Why Do Dogs Bite?
However hard it may be to imagine your sweet, snuggly best friend turning suddenly aggressive and biting you or someone else, the truth is all dogs are capable of biting.
According to the Centers for Disease Control there are more than 4.5 million dog bite incidents each year in the United States. About 800,000 people require medical attention for dog bites annually, with about half of those being children. Dog bites most often occur in the home with a person familiar to the dog on the receiving end of the unwanted chomp.
Whether your dog demonstrates occasional aggressive behaviors or is unfailingly gentle, it’s important to understand why dogs bite, what to do if a dog bite happens and how to prevent dog bites in the first place.
Understanding Aggression In Dogs
Dog bites usually occur in response to stressful situations that lead your dog to lash out. Unlike humans, dogs can’t resort to words to hash out their differences, defend themselves, tell someone to back off their territory, or express anger, pain, fear and frustration. The language a dog uses when feeling under attack, afraid, or in pain is growling, snarling, snapping and, unfortunately, biting. The likelihood a dog will resort to biting varies greatly depending on the individual dog and the unique situation. However, certain factors are more likely to trigger an aggressive response in dogs:
- Illness or Injury– Dogs who are in pain may bite, especially when the source of pain is touched or aggravated.
- Mealtime – Dogs who are overprotective of their food may become aggressive if a person or dog comes too close to them during a meal.
- Unfamiliar people and situations – Dogs who feel threatened and fearful may protect themselves by snapping or biting. It’s important always to keep your dog well controlled on a leash when entering uncharted territory. If your dog is consistently aggressive towards visitors, consider crate training your dog so you can separate him from them peacefully in another room.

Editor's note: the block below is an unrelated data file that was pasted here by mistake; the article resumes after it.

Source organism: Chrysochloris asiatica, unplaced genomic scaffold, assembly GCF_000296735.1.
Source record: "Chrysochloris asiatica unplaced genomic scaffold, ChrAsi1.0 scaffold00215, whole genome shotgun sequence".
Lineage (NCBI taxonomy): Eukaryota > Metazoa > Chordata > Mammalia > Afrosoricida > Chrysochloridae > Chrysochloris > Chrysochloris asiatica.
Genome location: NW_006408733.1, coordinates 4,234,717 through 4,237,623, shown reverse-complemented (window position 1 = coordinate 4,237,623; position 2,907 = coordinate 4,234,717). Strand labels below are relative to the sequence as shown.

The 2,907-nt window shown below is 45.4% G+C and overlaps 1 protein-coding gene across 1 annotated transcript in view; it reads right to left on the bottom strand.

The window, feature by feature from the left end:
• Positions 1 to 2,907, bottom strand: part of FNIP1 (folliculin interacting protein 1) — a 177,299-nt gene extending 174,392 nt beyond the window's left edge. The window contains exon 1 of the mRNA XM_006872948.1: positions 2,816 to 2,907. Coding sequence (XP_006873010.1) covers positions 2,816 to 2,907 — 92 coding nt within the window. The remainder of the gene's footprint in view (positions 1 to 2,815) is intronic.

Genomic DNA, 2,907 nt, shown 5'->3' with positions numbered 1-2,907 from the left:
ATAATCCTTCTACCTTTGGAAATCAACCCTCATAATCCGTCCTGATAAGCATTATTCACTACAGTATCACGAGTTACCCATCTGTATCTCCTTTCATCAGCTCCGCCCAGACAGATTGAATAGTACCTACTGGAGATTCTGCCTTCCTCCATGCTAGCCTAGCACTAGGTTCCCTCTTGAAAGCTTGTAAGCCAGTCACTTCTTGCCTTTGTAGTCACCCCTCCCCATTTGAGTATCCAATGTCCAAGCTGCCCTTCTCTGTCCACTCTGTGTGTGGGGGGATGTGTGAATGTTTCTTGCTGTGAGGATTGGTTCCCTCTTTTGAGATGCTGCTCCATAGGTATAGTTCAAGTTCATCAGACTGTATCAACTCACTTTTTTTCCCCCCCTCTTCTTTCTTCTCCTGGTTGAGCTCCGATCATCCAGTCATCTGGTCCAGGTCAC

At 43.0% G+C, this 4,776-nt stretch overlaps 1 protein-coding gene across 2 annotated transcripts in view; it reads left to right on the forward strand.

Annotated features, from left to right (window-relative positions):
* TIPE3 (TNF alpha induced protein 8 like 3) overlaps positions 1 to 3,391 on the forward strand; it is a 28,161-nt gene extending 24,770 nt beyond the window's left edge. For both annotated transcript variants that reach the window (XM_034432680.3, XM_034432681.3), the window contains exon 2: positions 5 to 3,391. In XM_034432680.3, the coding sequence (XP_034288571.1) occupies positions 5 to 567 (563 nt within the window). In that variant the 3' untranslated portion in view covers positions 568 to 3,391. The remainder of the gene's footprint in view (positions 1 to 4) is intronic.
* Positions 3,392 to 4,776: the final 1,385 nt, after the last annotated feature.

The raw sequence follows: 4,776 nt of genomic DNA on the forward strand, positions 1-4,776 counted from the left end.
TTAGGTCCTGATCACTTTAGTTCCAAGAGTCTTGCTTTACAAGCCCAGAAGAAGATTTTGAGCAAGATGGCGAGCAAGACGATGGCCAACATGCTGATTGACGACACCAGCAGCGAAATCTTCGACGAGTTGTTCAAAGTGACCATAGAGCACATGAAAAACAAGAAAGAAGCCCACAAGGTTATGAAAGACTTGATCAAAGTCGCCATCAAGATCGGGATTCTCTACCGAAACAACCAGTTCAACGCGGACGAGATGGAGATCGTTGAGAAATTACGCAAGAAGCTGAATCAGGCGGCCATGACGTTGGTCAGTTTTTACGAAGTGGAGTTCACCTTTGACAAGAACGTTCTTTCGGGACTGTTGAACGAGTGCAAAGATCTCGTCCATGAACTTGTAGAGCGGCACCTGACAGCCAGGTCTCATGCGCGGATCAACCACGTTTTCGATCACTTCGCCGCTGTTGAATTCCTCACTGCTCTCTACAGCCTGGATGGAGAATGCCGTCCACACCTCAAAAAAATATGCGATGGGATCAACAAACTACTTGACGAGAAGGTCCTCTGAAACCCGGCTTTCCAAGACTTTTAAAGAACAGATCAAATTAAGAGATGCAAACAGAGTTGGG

- Children – Unsupervised kids are at greatest risk of dog bites. Dogs are more likely to feel dominant towards children because of their small size. Because children are more often at eye level with a dog, they are more likely to set off aggressive or fear responses in dogs. Whether or not you own a dog, it’s a good idea to teach your child how to behave around a dog so they don’t unwittingly provoke an attack.
- Motherhood – If she feels her litter is being threatened, a mother dog will bite to protect her puppies.
- Play sessions – Dogs can lose their self-control during overzealous play. Learn how to play safely with your dog.
- Dog fights – Never try to separate dogs in the middle of a fight because there is a high risk of serious injury.
Are Some Dog Breeds More Aggressive than Others?
A 2014 American Veterinary Medical Association review of the scientific literature on aggression by breed concluded that breed alone is not a strong predictor of aggression in dogs. Though strongly stigmatized for perceived ingrained aggressiveness, research has not proven that pit bull-type dogs are more aggressive than other breeds. Indeed, when it comes to aggression towards humans as reported by owners, research indicates some medium and toy-sized breeds have a bit of a Napoleon complex and a higher prevalence of aggressive behaviors. Ultimately, variables such as individual temperament, training and socialization have far greater influence on an individual dog’s aggression than breed.
Caveat: Large dogs are capable of inflicting greater physical harm than mid- and small-sized dogs and owners should factor this in with other considerations, such as multiple dogs and children at home.
Dog Bite Prevention: Tips & Training
- If adopting, ask the animal shelter staff about the dog’s personality and background before bringing him home.
- Socialize your dog so he’s comfortable with a wide variety of people, dogs, places, noises and situations.
- Welcome your dog into the family pack so he feels connected. Don’t leave your dog alone unsupervised for long periods of time, particularly tied up outside where he can feel abandoned and frustrated.